NY Times’ Raja Abdulrahim Continues to Whitewash Islamic Jihad

While in college, Raja Abdulrahim brashly defended Hamas and Hezbollah.

While working for the New York Times, she defends Hamas and Islamic Jihad with a touch more subtlety.

As we noted earlier this month, Abdulrahim’s May 8 overview of Islamic Jihad absurdly stated that the terror group was created “to fight the Israeli occupation” rather than to fight Israel’s existence; concealed the fact that Israel’s strike on Islamic Jihad leaders came a week after the group fired barrages of rockets and Israel—and that Islamic Jihad claimed responsibility for those rockets; and ignored the fact that those rockets are war crimes.

Today, the Times reporter continued apace with a follow up piece on the recent fighting.

Yet again, Abdulrahim deceives readers by casting Islamic Jihad, which is sworn to the destruction of Israel and its replacement with an Islamic state, as merely opposed to Israel’s occupation: “The groups have wide support among Palestinians for their resistance to the Israeli occupation,” she writes in reference to what she calls Gaza’s “armed groups.” 

Yet again — in a story specifically about the impact of Israel’s retaliation after Islamic Jihad rocket barrages — Abdulrahim never straightforwardly acknowledges that the group fired those rockets.

Instead, she cultivates doubt by referencing the rockets as mere Israeli claims: “Six senior leaders of the armed group that Israel said had been responsible for rocket attacks on Israel were killed before a cease-fire was reached on May 13,” she wrote, ignoring both that Islamic Jihad claimed responsibility for the attacks, and that those attacks, which prompted Israel’s operation, happened just a week earlier. (Indeed, every one of the piece’s references to Palestinian rockets referenced the rockets as an Israeli allegation.)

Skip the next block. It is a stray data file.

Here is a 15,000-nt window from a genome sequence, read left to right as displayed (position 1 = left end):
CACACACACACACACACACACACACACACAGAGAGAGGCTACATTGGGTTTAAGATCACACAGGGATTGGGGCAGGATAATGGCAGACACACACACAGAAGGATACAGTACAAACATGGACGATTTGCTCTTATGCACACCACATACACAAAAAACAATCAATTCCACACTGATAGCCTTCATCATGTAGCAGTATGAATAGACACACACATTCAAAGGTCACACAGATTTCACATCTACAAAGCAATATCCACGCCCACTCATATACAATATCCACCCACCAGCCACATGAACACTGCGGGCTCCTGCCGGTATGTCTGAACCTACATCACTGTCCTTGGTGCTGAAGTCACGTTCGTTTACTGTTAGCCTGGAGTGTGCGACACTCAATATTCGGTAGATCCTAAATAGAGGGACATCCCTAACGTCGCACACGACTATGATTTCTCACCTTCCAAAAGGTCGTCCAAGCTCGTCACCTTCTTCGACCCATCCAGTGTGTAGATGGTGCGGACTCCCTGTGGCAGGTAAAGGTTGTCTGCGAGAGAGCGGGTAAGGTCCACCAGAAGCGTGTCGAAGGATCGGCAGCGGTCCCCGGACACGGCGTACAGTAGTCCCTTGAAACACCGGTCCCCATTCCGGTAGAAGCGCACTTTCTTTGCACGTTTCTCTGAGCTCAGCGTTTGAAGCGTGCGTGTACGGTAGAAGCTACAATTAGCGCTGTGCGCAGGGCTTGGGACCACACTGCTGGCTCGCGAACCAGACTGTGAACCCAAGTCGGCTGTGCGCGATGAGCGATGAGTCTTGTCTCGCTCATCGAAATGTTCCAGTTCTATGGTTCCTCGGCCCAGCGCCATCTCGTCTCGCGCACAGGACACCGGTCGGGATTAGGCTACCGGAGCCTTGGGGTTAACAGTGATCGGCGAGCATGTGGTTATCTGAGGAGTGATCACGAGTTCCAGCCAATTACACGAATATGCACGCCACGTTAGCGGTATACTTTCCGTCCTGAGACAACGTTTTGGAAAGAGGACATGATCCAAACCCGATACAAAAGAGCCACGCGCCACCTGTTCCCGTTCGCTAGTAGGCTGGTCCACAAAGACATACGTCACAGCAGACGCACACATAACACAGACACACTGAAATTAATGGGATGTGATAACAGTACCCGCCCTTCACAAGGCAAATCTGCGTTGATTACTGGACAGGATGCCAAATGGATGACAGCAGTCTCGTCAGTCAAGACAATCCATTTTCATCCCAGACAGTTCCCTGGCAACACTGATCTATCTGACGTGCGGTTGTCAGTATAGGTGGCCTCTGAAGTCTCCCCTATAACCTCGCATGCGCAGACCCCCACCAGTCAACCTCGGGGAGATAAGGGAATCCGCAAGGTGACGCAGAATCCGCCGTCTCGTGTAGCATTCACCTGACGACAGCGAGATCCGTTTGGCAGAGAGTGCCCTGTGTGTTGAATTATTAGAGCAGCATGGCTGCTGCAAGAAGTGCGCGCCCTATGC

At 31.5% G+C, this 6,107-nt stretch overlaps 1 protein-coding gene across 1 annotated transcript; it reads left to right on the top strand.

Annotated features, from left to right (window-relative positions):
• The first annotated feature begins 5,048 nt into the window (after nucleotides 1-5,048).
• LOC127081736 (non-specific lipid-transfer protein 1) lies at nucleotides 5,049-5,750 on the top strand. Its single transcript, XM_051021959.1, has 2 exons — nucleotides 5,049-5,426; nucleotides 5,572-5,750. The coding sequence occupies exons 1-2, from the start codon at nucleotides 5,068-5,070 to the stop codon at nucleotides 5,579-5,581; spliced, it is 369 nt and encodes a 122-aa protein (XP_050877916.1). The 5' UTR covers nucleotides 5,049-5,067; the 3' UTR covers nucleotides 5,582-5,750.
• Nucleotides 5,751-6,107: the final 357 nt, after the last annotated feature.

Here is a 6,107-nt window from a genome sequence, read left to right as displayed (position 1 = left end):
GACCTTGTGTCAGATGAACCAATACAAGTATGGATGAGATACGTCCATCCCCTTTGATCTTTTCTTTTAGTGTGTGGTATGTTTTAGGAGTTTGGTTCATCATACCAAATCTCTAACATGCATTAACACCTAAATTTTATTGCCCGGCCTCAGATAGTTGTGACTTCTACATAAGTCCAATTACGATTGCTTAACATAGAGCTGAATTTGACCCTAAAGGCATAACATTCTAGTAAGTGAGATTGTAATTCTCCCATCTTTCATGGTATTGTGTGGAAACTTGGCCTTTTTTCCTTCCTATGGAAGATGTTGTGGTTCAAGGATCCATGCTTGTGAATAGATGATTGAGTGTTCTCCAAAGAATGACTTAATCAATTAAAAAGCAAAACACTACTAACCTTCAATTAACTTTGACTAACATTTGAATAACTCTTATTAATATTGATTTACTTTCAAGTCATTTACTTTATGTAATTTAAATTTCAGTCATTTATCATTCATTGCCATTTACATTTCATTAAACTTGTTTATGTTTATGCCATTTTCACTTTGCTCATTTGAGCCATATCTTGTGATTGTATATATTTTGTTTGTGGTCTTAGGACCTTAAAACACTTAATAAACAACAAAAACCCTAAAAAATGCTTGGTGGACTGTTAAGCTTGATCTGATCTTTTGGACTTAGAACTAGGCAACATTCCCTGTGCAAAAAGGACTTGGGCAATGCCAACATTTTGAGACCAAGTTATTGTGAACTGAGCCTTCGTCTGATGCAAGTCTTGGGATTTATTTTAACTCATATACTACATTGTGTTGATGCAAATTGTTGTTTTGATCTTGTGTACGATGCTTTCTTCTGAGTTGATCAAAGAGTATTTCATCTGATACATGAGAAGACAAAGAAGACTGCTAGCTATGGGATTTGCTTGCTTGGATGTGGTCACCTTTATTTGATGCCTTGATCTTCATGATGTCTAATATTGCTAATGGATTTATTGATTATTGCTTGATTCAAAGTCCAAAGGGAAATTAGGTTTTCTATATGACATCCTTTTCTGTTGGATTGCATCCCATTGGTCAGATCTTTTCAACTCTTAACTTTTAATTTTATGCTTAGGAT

And yet again, a New York Times piece discussing Palestinian rockets avoids telling readers that those indiscriminate rocket attacks violate international law.

It’s not that Abdulrahim entirely avoids mentioning the laws of war. She cites a two-year old statement by the anti-Israel NGO Amnesty International to suggest Israel might be guilty of war crimes in this round of fighting. It’s just that she shields Gaza’s terror organizations from such accusations — even though the same Amnesty statement she cites also admits, without equivocation, that “The rockets fired from Gaza into Israel are imprecise and their use violates international humanitarian law.”

Seems the college student who wanted Palestinian terror groups not to be viewed as terror groups, though they are, has turned into the New York Times reporter who wants Palestinian terror groups not to be viewed as war criminals, though they are.  

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